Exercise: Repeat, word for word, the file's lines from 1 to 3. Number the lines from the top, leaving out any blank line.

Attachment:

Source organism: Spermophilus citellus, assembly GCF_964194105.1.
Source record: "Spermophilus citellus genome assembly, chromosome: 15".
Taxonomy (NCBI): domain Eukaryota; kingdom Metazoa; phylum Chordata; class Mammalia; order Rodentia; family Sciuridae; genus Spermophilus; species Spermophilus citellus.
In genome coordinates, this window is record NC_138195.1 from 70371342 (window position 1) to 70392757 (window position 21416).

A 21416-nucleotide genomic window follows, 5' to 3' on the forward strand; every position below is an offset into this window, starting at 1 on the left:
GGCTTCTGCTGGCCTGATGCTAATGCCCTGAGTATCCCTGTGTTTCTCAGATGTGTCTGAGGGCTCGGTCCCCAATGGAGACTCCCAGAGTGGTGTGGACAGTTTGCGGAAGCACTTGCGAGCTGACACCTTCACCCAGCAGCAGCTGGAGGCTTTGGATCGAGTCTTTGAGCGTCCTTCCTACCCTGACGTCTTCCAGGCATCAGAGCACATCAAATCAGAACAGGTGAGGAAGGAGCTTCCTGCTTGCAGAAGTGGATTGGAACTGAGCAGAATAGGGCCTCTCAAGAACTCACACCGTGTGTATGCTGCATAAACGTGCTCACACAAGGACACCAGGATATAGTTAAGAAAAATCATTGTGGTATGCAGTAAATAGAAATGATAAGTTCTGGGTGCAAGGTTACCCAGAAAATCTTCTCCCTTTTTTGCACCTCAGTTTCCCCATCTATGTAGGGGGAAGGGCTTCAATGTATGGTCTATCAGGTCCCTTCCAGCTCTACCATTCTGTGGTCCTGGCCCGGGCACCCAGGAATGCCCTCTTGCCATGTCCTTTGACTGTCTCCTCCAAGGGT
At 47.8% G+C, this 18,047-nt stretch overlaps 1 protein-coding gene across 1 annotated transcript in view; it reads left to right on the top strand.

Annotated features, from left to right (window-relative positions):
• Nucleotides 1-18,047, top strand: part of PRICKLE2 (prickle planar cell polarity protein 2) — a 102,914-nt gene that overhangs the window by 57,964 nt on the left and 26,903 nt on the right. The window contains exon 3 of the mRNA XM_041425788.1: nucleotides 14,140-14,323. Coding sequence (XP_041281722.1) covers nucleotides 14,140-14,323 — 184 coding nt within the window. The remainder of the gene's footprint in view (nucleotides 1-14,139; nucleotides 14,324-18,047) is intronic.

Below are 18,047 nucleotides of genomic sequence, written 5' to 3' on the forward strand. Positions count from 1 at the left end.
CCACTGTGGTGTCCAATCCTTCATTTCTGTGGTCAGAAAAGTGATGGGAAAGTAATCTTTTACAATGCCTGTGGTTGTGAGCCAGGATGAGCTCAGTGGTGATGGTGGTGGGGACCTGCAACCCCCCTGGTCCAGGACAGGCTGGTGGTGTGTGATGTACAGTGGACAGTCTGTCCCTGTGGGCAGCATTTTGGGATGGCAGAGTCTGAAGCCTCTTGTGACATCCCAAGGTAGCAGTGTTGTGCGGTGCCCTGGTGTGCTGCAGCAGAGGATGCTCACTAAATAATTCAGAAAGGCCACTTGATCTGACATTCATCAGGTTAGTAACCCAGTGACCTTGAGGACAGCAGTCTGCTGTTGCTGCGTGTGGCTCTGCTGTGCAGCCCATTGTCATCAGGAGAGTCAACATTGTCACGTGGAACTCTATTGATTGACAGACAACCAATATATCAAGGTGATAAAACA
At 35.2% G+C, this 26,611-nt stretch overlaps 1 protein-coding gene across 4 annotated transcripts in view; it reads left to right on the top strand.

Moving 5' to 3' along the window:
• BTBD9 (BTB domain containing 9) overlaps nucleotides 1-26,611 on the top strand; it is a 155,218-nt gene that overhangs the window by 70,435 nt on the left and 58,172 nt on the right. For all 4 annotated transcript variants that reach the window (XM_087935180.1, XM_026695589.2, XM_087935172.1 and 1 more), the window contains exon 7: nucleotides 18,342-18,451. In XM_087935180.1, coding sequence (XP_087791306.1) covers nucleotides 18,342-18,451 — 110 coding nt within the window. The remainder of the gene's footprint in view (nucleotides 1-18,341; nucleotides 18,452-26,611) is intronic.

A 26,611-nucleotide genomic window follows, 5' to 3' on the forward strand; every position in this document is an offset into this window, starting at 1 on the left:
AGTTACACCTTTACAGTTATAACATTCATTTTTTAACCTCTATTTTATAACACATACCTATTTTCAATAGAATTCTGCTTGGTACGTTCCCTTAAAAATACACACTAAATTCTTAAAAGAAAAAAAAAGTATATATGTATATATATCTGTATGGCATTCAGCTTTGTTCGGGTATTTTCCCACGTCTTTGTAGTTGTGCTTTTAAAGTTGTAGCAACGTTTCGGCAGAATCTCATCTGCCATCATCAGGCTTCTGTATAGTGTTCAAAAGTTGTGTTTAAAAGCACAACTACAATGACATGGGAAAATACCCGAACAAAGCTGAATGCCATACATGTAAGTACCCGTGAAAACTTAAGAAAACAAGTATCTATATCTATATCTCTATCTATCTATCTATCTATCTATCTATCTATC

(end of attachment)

Source organism: Spermophilus citellus, assembly GCF_964194105.1.
Source record: "Spermophilus citellus genome assembly, chromosome: 15".
Taxonomy (NCBI): domain Eukaryota; kingdom Metazoa; phylum Chordata; class Mammalia; order Rodentia; family Sciuridae; genus Spermophilus; species Spermophilus citellus.